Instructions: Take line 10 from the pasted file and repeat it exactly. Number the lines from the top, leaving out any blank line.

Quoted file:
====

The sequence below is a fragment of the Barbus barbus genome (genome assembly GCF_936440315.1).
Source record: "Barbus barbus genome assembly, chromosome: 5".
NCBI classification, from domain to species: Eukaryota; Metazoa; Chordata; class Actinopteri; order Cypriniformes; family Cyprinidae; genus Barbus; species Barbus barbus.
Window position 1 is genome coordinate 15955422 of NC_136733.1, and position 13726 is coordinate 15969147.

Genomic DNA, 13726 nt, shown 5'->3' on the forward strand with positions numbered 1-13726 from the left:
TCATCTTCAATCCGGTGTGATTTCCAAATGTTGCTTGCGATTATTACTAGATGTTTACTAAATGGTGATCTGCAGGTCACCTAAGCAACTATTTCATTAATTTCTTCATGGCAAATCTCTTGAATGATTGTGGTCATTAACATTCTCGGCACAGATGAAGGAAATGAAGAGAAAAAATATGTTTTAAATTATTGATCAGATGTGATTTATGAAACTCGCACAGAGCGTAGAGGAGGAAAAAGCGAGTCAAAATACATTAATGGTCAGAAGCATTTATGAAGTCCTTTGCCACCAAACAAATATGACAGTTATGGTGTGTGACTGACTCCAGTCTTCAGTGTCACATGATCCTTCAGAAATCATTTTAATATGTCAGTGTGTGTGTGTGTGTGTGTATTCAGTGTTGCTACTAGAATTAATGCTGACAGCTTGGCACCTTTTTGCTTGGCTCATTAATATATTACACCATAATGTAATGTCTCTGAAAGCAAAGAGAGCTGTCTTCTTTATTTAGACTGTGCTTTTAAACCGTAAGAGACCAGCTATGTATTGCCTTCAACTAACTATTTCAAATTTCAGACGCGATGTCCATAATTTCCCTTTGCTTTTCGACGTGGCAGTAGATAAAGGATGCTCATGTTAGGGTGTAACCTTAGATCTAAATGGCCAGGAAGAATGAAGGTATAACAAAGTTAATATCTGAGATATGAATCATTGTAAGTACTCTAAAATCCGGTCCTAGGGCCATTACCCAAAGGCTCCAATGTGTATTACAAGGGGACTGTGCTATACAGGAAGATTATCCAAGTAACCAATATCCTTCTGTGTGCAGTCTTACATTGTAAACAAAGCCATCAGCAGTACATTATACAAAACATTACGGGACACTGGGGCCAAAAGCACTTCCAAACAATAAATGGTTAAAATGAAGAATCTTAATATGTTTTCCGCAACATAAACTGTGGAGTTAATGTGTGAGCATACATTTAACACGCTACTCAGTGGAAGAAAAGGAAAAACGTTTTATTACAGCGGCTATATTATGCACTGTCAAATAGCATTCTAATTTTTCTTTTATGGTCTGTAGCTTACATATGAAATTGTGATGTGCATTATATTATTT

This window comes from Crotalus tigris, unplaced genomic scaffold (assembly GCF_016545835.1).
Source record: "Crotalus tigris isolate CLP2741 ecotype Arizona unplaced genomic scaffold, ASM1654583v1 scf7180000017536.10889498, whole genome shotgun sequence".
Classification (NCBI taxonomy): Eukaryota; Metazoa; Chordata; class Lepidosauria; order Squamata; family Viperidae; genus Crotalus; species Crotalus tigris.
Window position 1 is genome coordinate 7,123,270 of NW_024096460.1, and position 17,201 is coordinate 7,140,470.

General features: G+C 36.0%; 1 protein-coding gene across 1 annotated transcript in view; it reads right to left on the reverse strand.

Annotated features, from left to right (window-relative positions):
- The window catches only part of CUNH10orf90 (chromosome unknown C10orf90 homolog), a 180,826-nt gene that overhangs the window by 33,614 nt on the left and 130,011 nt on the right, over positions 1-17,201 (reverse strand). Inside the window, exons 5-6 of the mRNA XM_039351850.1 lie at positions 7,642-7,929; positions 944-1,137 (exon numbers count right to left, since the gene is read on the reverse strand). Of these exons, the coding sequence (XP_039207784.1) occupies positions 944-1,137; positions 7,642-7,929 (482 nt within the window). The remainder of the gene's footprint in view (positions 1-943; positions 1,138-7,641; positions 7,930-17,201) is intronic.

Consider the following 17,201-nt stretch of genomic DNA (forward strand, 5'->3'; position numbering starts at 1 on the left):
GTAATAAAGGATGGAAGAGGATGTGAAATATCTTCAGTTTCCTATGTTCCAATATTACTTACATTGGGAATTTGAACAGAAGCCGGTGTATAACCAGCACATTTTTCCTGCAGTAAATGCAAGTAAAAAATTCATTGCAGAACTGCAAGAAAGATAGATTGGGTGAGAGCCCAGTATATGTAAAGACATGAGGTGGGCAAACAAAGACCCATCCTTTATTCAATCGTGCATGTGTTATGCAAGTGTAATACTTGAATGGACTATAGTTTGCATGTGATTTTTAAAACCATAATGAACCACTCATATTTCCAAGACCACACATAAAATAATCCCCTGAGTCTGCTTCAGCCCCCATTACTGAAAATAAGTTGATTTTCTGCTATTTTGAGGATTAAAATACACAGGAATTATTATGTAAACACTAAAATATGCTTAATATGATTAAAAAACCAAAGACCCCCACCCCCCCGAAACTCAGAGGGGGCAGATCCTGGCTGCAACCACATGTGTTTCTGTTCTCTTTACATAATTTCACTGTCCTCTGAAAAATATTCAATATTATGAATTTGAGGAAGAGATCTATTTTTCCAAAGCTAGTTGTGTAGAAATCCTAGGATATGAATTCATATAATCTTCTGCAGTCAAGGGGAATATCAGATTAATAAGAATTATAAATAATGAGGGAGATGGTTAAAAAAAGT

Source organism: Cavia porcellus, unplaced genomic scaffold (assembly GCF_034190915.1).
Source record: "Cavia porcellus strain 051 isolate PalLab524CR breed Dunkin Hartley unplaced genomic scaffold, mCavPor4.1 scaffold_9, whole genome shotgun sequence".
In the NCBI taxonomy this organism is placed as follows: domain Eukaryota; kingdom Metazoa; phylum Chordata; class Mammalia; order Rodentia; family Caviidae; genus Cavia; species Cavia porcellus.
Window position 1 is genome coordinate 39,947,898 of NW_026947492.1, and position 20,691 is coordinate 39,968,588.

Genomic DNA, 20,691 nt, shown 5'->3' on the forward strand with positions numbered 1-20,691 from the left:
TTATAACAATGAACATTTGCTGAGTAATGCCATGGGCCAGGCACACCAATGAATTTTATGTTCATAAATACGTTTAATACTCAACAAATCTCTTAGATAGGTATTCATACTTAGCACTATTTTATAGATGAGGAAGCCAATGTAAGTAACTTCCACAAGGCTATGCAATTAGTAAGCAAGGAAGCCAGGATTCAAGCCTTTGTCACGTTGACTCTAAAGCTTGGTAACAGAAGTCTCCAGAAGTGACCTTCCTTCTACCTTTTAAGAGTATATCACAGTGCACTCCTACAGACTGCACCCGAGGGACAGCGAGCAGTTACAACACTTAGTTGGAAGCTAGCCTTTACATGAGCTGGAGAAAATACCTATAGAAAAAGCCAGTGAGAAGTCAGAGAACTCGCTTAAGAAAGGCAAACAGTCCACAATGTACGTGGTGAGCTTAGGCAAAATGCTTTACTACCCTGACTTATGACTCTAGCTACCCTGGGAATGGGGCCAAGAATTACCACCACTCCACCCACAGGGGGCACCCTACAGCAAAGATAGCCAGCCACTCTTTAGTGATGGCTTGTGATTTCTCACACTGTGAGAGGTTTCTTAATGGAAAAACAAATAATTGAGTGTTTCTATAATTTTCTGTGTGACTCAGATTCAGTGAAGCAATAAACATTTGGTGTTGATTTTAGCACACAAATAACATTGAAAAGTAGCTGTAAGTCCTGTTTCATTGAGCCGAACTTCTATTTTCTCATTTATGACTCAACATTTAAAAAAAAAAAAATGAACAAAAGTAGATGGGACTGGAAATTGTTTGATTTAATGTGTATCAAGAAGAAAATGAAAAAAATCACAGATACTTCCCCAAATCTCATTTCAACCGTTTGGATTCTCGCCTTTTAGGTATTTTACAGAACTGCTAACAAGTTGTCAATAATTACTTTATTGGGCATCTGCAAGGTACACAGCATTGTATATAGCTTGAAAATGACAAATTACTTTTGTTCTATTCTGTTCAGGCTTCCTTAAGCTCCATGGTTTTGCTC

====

Window position 1 is genome coordinate 7,123,270 of NW_024096460.1, and position 17,201 is coordinate 7,140,470.